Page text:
Public hearing set for possible sewer extension in Caledonia

Craig Moorhead

The Caledonia Argus

The Caledonia City Council met for nearly three hours on Monday, Aug. 28. Budgeting for 2018 was once again on the agenda, along with a forgivable loan program from the city’s Economic Development Authority, and a possible sewer extension for South Street.

After reviewing a feasibility study on extending city sewer to the South Street area, members voted to hold a public hearing on the matter on Oct. 9.

Produced by Davy Engineering, the study compared three options to provide city sewer to South Street east of Winnebago Street: a gravity-only system, gravity sewer with a lift station, or a small diameter pressure sewer. Due to the elevations involved, the cost of the first option “would not be practical at this time,” the study concluded. The second option (with a single lift station) would cost approximately $266,510 to provide service to a dozen lots, while the third would require individual grinder pumps at each property. The project cost for the small diameter pressure system is estimated at $118,130, but each property owner could also expect to pay around $9,500 to install their own pump station.

EDA program gets nod

Another vote approved a “Downtown Redevelopment Program” from the Caledonia EDA which features forgivable loans of up to $20,000. The program will provide funds for demolition, site cleanup, site prep, and renovations in the city’s central business district (zone B-1).

Property owners must meet a 1:1 match requirement to qualify, and the work must boost the tax base on the property “within 2 years of project approval,” according to the plan. Owners will also need to hang on to the improved properties to take advantage of the “forgivable” nature of the loans. For those who sell within 3 years of approval, the principal is due immediately, but only 40% is due after the third year, 20% after the fourth, and no repayment is due after five years.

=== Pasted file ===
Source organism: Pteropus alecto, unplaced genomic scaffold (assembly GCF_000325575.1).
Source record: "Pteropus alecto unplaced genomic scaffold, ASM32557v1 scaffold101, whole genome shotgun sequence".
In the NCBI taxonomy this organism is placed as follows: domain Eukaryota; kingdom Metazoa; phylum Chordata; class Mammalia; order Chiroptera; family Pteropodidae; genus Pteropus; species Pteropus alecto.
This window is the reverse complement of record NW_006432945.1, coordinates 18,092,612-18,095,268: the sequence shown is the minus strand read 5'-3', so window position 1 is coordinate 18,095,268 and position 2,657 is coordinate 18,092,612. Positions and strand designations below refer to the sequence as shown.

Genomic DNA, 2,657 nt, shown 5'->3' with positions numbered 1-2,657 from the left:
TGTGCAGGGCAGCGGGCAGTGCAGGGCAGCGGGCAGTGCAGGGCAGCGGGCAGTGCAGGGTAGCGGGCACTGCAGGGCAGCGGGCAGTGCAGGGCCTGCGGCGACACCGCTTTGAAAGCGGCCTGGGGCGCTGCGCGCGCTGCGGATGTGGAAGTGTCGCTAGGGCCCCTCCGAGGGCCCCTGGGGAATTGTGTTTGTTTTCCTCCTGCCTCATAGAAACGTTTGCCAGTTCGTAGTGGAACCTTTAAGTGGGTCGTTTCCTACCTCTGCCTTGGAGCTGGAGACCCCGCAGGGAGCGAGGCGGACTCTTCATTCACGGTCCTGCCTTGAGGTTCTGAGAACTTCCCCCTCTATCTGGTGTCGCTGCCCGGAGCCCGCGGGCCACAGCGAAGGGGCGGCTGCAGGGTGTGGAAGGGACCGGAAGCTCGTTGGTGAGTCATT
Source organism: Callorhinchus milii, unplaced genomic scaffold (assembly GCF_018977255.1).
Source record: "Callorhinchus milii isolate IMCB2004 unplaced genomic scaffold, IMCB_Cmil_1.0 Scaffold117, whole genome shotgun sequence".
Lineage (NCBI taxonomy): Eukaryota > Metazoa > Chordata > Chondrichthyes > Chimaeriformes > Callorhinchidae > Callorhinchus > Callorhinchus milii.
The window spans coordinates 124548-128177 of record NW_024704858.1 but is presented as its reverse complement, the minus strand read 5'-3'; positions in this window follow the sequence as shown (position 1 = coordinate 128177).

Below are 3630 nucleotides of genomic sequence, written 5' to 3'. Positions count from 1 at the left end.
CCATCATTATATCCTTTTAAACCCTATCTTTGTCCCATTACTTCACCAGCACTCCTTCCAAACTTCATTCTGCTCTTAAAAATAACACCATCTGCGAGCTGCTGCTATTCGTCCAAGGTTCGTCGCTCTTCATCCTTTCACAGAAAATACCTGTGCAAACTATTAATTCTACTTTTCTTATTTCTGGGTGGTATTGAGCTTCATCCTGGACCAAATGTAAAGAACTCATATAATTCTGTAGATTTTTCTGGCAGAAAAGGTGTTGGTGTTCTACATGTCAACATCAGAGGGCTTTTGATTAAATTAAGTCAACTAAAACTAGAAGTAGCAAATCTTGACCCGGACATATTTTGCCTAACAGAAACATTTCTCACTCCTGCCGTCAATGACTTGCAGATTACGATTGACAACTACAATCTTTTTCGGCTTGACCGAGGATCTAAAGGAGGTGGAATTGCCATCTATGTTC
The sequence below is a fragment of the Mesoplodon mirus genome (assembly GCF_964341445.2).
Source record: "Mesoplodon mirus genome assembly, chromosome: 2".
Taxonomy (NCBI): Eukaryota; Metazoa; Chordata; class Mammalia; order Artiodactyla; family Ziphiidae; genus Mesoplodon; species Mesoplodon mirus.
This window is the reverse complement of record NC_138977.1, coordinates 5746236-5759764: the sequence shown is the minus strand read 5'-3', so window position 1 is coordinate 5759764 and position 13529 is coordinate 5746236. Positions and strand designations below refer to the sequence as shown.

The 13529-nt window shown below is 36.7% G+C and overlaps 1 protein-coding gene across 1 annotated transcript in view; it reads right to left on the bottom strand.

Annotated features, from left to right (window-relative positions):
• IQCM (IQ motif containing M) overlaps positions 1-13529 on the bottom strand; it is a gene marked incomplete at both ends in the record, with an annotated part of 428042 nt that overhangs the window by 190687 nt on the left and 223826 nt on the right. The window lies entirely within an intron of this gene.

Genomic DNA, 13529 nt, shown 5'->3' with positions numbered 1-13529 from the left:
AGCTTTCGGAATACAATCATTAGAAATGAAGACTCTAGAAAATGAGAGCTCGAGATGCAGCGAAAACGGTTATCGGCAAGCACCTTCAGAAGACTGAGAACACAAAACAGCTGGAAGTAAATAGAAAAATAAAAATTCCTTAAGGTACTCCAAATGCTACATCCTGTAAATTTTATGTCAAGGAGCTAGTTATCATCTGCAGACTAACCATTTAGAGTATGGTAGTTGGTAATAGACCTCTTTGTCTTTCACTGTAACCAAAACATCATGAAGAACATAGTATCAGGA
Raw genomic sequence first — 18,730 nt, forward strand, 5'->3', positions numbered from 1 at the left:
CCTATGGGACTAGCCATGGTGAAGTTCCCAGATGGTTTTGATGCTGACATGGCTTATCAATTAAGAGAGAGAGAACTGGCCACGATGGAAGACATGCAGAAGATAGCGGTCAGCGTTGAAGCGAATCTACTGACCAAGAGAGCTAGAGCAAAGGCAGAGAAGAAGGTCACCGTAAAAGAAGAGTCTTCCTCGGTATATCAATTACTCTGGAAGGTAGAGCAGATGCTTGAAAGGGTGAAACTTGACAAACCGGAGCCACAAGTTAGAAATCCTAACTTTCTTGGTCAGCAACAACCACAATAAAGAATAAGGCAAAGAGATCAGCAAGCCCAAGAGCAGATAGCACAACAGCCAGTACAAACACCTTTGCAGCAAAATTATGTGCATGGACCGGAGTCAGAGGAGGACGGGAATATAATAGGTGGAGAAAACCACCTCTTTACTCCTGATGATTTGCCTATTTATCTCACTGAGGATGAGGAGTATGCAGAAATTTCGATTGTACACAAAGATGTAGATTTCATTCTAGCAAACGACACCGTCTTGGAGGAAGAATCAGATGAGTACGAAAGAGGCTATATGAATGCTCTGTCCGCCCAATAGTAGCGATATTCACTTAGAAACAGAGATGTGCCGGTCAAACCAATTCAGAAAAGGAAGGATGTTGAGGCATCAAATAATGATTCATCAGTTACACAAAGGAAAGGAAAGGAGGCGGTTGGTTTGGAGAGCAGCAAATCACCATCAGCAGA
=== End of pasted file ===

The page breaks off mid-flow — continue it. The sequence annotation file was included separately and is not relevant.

The budget for the loans was set at $50,000. The program was authorized until Jan. 1, 2019.

Budget work continues

The council spent an hour sifting through numerous items in the proposed budget for 2018. General fund expenses (without capital items) are projected to rise from $1,839,890 to $1,991,760. Members left a 5% increase in the levy proposal for the time being. The city has until Sept. 29 (the last business day of the month) to submit it’s proposed levy to Houston County. After that, the total can be trimmed, but not added to when the levy is certified for the tax rolls at year’s end.

Council members anticipate the need for major repairs/improvements to seven to eight blocks of Kingston St. in 2018, likely costing more than $1 million. Bonding for the work would essentially take the place of debts being retired. No hard cost figures are yet available for that project, however.

Other news

The council approved a joint powers agreement between their prosecuting attorney and the State of Minnesota’s Department of Public Safety, Bureau of Criminal Apprehension. The document provides access to state criminal justice data to the prosecuting attorney’s office. Unless terminated, the pact will remain in effect for five years.

Members reviewed a recently-completed banding study covering part-time, seasonal, and temporary employees. The plan breaks down pay rates into three categories, covering unskilled, skilled, and para positions (Band A), technical and specialized positions (Band B), and supervisory and administrative positions (Band C). Each band is further divided into three wage zones. Suggested wage grids graduate from $9.50 per hour (casual/temp/aide) all the way to a top rate of $19.50 (department head). No actions were taken on the wage schedules.

Houston County Public Health/Nursing director Mary Marchel asked the council to make October’s Wild Turkey Fest a “family friendly tobacco-free” event. City administrator Adam Swann noted that a no-smoking policy for an outdoor event would require an ordinance change, so “if we want to advertise it as – we would appreciate people not smoking – it’s one thing to request it, but we can’t enforce it.”

Council members agreed. “Between now and then, I don’t think we have time to make an ordinance change, anyway,” councilman Bob Burns noted. By consensus, the members agreed that signs can request that attendees not smoke, but not prohibit it.

Repairs to a city-owned basketball court are well underway. By consensus, the council agreed to send thanks to volunteer Chuck Schulte for all of his work at the site.